250 West 52nd StreetNew York, NY
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Architectural Historian, Columbia University
Jeffrey Eric Jenkins
Marc Bryan Brown
Originally called the Alvin Theatre, it was built by Alexander H. Pincus in 1927 to showcase the musical comedies of successful Broadway producers Alex Aarons and Vinton Freedley, beginning with Funny Face starring Fred Astaire.
The name of the theater was an acronym of their two first names. Designed by Herbert J. Krapp, it is one of his more elegant theaters, particularly the interior, which boasts an eighteenth-century Adameque style with plaster ornamentation reminiscent of Wedgewood pottery and a mural of a pastoral scene over the proscenium. The exterior’s divided facade is also distinctive; due to additional height requirements needed to move scenery, the right side, which houses the theater, is taller than the left side. In 1977, the building was purchased by the Nederlander Organization. On June 29, 1983, the opening night of American playwright Neil Simon‘s Brighton Beach Memoirs, the theater was renamed in his honor. In 1985, Simon’s sequel, Biloxi Blues, also played at the theater.
Herbert J. Krapp was the most prolific theater designer on Broadway; he was the architect for fifteen of the remaining Broadway theaters. Krapp studied at Cooper Union and started his career at Herts & Tallant, where he met the Shubert brothers.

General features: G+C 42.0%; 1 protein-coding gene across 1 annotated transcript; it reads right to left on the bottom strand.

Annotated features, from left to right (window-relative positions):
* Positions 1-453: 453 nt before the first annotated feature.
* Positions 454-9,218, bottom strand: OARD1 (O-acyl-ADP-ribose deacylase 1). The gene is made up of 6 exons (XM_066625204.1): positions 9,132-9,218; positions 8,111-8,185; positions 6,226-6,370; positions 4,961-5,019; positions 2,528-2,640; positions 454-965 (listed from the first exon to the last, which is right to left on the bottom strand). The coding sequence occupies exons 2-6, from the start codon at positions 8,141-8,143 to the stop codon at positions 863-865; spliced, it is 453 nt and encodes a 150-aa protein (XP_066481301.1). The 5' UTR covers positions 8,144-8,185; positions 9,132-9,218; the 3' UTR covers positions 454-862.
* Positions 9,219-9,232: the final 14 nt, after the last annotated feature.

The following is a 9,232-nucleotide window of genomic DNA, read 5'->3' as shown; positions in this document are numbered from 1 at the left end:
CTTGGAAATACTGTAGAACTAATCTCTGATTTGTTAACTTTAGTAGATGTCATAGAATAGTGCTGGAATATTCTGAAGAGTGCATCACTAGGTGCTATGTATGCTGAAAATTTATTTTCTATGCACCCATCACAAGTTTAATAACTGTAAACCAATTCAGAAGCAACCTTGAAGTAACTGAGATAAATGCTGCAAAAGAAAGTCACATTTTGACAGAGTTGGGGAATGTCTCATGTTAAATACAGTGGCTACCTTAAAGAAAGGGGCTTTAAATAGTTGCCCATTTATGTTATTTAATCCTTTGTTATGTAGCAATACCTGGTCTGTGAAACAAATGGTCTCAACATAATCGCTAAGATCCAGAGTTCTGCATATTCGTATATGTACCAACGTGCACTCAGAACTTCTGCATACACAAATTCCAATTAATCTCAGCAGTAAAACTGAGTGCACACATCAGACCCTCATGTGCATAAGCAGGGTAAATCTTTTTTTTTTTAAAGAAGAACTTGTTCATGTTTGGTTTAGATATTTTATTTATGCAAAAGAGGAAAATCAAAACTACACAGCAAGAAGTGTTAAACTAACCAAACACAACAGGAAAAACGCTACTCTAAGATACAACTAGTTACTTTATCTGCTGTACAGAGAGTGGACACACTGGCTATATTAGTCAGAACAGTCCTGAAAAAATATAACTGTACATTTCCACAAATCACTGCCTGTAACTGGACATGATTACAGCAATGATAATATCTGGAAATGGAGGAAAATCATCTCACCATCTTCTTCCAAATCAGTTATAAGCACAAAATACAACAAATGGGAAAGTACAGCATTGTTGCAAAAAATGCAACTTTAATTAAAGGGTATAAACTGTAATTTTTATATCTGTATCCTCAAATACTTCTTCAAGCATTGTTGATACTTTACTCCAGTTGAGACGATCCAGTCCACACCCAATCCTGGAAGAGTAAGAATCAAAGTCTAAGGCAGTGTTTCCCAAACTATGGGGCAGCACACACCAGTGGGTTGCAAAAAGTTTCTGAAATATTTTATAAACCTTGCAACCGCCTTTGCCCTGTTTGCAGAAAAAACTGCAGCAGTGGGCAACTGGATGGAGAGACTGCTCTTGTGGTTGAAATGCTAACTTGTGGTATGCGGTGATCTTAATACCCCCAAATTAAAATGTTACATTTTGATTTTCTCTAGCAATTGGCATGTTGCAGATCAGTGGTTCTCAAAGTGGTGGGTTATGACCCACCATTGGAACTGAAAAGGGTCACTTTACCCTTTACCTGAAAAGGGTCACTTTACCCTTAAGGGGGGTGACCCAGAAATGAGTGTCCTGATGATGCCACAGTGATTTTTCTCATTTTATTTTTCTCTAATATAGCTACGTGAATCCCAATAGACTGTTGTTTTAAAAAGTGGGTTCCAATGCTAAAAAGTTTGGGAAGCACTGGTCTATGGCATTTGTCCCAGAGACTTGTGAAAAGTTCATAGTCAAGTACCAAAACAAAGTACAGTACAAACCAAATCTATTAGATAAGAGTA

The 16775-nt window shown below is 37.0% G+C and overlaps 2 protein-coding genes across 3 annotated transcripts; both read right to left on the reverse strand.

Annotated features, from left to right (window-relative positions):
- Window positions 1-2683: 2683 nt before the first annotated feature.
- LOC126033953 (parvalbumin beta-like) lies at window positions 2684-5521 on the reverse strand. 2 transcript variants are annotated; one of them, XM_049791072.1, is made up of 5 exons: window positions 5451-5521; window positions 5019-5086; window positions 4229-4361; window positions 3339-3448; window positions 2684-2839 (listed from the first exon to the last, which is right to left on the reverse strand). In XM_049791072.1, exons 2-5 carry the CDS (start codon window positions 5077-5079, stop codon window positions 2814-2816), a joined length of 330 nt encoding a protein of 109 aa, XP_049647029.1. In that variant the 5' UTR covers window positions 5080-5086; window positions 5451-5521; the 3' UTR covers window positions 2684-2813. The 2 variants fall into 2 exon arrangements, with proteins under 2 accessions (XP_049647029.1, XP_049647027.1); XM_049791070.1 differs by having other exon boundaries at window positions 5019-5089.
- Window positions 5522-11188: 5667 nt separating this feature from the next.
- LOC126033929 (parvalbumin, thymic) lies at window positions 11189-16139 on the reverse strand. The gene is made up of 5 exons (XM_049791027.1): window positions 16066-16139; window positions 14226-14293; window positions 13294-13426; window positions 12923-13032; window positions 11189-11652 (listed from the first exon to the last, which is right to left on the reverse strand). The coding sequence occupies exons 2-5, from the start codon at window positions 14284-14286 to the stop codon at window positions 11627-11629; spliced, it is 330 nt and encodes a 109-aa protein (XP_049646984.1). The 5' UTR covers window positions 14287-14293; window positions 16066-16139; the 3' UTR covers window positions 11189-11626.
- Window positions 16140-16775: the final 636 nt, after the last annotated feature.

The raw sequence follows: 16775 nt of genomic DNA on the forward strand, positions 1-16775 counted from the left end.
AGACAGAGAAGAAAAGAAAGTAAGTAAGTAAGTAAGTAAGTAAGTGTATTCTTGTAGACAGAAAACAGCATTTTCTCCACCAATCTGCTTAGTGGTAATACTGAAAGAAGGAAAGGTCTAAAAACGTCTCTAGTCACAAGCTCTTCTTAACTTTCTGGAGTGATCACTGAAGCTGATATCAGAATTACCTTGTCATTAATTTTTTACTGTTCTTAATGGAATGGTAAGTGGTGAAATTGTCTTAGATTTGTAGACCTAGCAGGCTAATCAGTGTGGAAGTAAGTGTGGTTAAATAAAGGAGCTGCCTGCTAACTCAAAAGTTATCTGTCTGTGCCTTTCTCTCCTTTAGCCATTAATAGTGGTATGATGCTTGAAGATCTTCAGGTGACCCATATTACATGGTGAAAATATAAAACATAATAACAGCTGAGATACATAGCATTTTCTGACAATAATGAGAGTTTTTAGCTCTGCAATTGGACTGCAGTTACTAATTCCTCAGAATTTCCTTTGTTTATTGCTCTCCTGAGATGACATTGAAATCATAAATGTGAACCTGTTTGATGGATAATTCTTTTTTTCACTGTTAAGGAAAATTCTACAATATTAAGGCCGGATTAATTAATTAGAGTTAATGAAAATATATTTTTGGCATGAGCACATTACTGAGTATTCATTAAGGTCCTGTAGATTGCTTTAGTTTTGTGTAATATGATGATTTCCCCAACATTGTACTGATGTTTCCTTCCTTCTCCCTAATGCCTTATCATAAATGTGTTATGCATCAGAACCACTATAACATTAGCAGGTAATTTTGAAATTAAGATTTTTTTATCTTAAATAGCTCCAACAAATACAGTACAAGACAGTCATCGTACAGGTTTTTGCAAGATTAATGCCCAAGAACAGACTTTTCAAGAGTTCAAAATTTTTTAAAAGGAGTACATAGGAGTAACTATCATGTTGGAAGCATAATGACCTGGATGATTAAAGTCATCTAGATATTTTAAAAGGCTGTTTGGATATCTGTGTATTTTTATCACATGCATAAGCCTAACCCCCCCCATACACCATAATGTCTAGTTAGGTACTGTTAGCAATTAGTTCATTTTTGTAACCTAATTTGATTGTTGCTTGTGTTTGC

Krapp became the Shubert brothers’ house architect and designed twelve theaters for them. He also designed six theaters for the Chanin brothers. Krapp was famous for his ability to work with low budgets and small or awkward plots of land. For example, Krapp designed a diagonal floor plan for the Ambassador Theatre to fit it into an awkward space.
He innovated the use of stadium seating, first seen in the Richard Rodgers Theatre. Krapp often used most of his budget on the interiors of his theaters. While he left the exteriors relatively bare, he used elaborate brickwork to add visual interest for a small cost. Examples of this brickwork can be seen on the exteriors of the Broadhurst and the Gerald Schoenfeld Theaters. Krapp's career as a theater designer ended with the bust of the theater boom during the Depression. He transitioned to industrial design and became a building assessor for New York City. He also continued to work with the Shuberts until 1963 as the supervisor of existing venue maintenance and renovations.
Martha Swope/© Billy Rose Theatre Division, The New York Public Library
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